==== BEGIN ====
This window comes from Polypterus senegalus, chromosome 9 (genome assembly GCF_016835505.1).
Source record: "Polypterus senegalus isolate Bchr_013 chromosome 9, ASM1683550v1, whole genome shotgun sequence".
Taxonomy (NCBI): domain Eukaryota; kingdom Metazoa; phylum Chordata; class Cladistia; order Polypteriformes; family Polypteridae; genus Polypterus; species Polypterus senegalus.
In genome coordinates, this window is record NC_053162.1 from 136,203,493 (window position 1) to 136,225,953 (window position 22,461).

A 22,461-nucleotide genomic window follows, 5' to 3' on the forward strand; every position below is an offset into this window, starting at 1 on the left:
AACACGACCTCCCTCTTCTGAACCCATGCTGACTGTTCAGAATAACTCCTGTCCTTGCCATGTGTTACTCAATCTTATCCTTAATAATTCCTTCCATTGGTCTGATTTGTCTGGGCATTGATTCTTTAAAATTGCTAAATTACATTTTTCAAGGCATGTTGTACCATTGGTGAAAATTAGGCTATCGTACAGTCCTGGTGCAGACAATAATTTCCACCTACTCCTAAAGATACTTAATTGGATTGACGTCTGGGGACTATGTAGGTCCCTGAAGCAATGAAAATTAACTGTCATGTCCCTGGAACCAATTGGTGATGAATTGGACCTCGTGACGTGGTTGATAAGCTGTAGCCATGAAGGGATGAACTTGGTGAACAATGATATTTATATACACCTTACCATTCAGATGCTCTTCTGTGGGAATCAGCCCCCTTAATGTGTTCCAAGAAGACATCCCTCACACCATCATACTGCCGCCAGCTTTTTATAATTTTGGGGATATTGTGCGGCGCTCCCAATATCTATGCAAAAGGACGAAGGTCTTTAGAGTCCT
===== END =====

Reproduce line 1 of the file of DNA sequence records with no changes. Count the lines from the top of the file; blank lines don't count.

This window comes from Polypterus senegalus, chromosome 9 (genome assembly GCF_016835505.1).